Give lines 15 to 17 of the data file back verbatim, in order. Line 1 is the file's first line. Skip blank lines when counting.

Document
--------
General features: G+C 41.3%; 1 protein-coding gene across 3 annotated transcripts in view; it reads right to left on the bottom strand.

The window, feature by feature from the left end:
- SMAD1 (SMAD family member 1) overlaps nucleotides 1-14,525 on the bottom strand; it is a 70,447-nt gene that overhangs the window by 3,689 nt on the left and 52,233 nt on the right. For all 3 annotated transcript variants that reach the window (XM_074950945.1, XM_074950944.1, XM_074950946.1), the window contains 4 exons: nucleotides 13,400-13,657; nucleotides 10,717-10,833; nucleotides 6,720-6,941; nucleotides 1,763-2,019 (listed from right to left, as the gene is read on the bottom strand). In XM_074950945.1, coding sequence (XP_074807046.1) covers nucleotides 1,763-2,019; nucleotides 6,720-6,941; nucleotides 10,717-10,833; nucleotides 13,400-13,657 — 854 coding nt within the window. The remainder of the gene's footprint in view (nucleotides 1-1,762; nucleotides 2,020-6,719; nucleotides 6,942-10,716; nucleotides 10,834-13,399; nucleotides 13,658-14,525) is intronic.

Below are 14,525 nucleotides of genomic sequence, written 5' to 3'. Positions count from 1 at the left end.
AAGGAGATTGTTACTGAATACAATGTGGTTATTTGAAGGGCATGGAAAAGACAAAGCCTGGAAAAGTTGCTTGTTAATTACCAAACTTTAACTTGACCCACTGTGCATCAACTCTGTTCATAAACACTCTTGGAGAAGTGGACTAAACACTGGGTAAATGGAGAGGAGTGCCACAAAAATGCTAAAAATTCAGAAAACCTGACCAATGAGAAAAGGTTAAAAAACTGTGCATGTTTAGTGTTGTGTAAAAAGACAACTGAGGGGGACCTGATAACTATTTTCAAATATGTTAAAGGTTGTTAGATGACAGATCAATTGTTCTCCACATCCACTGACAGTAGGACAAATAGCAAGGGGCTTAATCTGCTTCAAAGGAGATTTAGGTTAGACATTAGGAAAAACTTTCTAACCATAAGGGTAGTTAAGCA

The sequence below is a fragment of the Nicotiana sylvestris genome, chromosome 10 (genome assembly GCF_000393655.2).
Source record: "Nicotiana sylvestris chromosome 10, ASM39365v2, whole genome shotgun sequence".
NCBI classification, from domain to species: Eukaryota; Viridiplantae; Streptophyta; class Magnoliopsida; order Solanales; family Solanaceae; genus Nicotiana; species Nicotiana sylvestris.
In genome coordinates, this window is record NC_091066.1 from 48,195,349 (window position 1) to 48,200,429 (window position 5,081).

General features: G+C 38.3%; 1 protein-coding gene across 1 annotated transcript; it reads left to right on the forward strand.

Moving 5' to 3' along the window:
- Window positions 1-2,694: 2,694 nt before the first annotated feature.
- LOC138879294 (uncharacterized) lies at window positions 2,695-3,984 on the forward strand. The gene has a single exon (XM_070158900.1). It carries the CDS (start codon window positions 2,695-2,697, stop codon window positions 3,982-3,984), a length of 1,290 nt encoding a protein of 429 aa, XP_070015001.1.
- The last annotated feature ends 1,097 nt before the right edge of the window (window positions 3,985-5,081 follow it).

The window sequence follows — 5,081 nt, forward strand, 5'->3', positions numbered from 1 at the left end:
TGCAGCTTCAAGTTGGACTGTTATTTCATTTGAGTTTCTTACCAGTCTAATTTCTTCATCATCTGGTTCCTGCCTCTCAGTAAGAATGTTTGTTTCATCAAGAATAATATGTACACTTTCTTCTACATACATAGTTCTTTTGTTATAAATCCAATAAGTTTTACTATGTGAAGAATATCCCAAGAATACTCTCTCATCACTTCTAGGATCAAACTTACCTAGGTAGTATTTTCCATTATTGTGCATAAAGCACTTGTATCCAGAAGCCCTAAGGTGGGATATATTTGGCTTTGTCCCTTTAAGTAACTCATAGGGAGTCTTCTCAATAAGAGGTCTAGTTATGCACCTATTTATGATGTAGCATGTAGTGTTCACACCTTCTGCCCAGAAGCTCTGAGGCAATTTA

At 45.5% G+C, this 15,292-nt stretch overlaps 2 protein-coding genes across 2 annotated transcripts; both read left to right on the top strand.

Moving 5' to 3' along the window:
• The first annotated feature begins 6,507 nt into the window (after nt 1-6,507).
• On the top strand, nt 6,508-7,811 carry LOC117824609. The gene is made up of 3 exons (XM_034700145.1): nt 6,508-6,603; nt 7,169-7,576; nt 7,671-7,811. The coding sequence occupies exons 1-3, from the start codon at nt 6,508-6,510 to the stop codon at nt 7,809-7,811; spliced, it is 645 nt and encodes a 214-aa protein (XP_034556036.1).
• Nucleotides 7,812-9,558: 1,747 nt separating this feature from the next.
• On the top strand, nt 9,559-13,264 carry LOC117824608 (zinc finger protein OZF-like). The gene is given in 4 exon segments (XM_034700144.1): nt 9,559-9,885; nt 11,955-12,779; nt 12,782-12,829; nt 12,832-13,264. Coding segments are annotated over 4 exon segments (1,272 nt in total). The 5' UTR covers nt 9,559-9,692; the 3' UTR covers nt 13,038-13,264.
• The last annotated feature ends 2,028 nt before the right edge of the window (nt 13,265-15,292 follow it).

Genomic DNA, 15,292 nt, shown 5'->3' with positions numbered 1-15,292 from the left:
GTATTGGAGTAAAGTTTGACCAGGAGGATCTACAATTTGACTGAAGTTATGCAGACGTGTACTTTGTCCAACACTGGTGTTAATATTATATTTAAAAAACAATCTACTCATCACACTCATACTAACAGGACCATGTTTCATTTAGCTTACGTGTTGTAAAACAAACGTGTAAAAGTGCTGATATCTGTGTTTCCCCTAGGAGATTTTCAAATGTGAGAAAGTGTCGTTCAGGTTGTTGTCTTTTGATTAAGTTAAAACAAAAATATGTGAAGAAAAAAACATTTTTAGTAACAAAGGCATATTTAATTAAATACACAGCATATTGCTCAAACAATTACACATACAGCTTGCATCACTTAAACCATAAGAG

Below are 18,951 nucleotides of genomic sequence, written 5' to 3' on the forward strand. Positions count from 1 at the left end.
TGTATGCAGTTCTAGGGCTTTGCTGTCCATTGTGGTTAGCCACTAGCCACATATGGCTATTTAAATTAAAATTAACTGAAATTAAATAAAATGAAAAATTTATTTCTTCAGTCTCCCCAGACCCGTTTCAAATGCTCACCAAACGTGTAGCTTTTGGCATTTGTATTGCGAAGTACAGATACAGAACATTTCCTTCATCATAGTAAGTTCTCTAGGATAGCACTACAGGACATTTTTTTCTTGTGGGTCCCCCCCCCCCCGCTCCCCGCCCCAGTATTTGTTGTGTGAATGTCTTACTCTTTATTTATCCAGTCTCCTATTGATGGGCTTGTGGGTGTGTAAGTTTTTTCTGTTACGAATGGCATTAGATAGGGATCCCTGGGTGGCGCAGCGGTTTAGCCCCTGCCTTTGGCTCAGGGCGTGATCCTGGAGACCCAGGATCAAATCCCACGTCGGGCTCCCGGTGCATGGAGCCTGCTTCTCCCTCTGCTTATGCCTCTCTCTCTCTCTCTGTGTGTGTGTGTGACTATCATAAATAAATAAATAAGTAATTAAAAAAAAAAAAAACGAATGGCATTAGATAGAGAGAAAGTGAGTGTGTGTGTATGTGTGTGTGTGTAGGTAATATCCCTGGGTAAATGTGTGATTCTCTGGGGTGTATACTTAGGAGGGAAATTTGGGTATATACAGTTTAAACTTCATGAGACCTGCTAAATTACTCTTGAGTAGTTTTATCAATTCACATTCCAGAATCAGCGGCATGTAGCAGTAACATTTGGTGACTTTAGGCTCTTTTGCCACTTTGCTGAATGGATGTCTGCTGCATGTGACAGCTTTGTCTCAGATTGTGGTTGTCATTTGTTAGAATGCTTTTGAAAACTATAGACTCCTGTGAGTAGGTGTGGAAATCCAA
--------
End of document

The window sequence follows — 5,081 nt, forward strand, 5'->3', positions numbered from 1 at the left end:
TGCAGCTTCAAGTTGGACTGTTATTTCATTTGAGTTTCTTACCAGTCTAATTTCTTCATCATCTGGTTCCTGCCTCTCAGTAAGAATGTTTGTTTCATCAAGAATAATATGTACACTTTCTTCTACATACATAGTTCTTTTGTTATAAATCCAATAAGTTTTACTATGTGAAGAATATCCCAAGAATACTCTCTCATCACTTCTAGGATCAAACTTACCTAGGTAGTATTTTCCATTATTGTGCATAAAGCACTTGTATCCAGAAGCCCTAAGGTGGGATATATTTGGCTTTGTCCCTTTAAGTAACTCATAGGGAGTCTTCTCAATAAGAGGTCTAGTTATGCACCTATTTATGATGTAGCATGTAGTGTTCACACCTTCTGCCCAGAAGCTCTGAGGCAATTTA

At 45.5% G+C, this 15,292-nt stretch overlaps 2 protein-coding genes across 2 annotated transcripts; both read left to right on the top strand.